From eLearning to mLearning: The Top 5 Challenges beyond Technology

Let’s get one thing out of the way, the future of eLearning isn’t about adding more ‘animations‘ to our existing eLearning (in the name of making courses more engaging), neither is it about an eLearning 2.0 or 3.0 vision. No, the future of eLearning and Learning in general is Mobile Learning or better yet Multiscreen Learning, either way we can abbreviate it as mLearning.

Mobile Challenges

Every new computing paradigm has challenges and the new mobile revolution is no different. However unlike some people who think that things like the price tag of a mobile device or its battery are holding mobile learning back from full adoption, I’m convinced technology has little to do with what’s holding us back from crossing the chasm.

You see, time will take care of technology, processors in mobile devices will get faster, connections will become more ubiquitous, in fact, it’s likely most cities will have the right infrastructure to provide us with WiFi-everywhere in the near future. As for the batteries in our smartphones, they will last longer or better yet, will be replaced all together by solar power technology.

So if technology isn’t the real challenge for us in transitioning from eLearning to mLearning, then what are the real challenges?

Here are 5 things I think are more difficult to overcome than technology, on our way to the promise mLearning land:

1. Having The Right Mindset

Again, it’s not about Technology, time will take care of advancing technology forward, it always has and always will, but even if innovation in mobile suddenly halted today (not likely), we would still have a lot to work with in mLearning (i.e. with all the sensor superpowers) in order to create amazing learning experiences on mobile.

The reality is that we don’t like change and mobile is a new way of thinking. Mark Twain said it best:

“The Only person who likes change is a wet baby”

But we need to embrace change in order to make the most of this new opportunity mobile presents tu us, and reinvent our Learning Industry in the process. What we need in eLearning is not an evolution, it’s a revolution and mLearning is just the kind of paradigm shift we need to make this happen.

2. Embracing Simplicity

In my opinion, this is a big challenge for Instructional Designers everywhere. As an industry, we have been conditioned to think that the more animations we have in our courses, the more engaging they are for the learner. Tools vendors focus their entire marketing strategies (I know I was one of them) on selling “more interactive” features. Every new version comes with more interactions, more widgets, more timelines, more triggers, more ways of animating text, and more support for all those animations in PowerPoint. As users of these tools, we feel that unless we use all of these cool features in a Project (or in a single slide), we are likely behind the trend, and so we end up burying the real course objectives in a sea of animations.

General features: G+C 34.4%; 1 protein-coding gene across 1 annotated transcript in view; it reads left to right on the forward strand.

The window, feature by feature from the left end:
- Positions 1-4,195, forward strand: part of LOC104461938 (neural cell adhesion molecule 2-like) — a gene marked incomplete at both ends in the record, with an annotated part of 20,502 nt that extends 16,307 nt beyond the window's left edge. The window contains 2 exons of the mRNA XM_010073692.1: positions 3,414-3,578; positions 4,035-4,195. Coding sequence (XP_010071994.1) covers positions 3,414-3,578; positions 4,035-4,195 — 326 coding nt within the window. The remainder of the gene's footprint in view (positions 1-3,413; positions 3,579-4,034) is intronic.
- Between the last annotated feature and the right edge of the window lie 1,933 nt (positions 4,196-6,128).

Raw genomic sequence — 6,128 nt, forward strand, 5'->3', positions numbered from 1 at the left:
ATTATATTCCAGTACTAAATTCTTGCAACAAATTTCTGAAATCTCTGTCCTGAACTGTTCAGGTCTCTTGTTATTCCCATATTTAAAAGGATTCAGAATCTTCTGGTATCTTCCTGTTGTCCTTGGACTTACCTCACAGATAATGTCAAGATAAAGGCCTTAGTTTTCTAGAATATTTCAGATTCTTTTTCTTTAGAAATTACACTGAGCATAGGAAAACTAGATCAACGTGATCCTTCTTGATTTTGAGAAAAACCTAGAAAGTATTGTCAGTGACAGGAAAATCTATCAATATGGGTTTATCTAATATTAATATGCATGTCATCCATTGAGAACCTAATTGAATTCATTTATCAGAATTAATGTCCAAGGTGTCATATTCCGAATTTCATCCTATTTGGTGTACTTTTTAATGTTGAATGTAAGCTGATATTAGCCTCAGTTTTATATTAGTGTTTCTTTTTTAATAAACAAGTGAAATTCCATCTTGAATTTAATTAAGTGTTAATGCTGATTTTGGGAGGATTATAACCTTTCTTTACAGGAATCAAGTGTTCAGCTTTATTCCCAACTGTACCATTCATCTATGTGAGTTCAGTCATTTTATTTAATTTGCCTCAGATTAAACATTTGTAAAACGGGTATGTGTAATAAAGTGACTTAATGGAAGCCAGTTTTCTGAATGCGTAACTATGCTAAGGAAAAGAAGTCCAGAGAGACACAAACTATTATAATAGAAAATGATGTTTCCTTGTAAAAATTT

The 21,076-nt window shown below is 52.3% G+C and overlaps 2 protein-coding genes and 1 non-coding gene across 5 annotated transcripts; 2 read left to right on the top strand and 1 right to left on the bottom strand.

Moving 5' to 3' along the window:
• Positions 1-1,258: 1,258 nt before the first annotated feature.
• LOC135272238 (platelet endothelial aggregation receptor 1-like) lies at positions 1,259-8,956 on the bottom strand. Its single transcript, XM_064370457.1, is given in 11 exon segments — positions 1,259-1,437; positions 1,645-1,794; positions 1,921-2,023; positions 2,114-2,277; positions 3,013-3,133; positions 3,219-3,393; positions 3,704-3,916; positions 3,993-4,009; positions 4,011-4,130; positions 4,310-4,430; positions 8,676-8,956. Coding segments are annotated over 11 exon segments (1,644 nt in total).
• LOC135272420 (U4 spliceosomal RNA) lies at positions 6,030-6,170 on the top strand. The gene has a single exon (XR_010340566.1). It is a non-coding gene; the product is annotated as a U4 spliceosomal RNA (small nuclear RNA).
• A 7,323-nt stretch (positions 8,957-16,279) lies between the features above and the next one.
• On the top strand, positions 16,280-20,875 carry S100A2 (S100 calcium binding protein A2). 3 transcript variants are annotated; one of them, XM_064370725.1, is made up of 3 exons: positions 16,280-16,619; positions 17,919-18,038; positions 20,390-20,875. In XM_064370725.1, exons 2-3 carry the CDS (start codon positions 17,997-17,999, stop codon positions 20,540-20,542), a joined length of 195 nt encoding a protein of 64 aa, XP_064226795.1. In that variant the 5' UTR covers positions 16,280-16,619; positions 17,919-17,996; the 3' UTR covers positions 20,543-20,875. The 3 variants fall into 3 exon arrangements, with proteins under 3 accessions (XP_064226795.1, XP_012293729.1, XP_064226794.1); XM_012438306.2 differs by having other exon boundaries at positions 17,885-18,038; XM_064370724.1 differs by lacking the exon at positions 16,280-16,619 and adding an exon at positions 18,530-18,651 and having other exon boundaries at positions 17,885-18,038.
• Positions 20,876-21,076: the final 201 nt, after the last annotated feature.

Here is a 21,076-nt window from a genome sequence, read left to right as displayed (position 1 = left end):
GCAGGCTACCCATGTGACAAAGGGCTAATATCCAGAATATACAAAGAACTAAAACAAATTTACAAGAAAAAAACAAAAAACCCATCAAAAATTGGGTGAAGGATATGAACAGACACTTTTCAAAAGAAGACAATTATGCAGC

However the mobile experience is about simplicity, it’s about sharing one big idea per screen and nothing more, it’s about looking at what’s really important and then getting rid of everything else, the fluff. Again, mobile learning is about thinking different, almost unlearning everything we know and starting over and reimagining the entire learning experience. I will be talking more about this next week in a webinar I’m doing with the eLearning Guild.

3. Lack of mLearning Tools

I’m not convinced that existing eLearning tools will evolve into great tools for true mLearning design.

Don’t get me wrong, I do think that existing eLearning tools do exactly what they were designed to do, namely help us rapidly develop eLearning courses for the desktop.

The problem I see, is that for a little while now, we have entered a “post-eLearning” era and new tools are needed to help us meet today’s connected and mobile learners’ expectations. I strongly believe we need new tools that are built from the ground up and that embody everything that is great about mobile, including a new mindset, new templates, simple, yet powerful and beautiful experiences and most of all, tools that can display these learning experiences in a personalized way and on every screen.

4. Thinking Desktop-First and Mobile-Second

Most people today think desktop-first and mobile-second, if at all, and that’s a big problem. One of the quickest ways to immediately improve our desktop eLearning is to start thinking mobile-first and then go back to our desktops and apply the simplicity that is derived from embracing mobile constraints that come with smaller screens. For more information, check out this post I did on the advantages of thinking mobile-first in mLearning.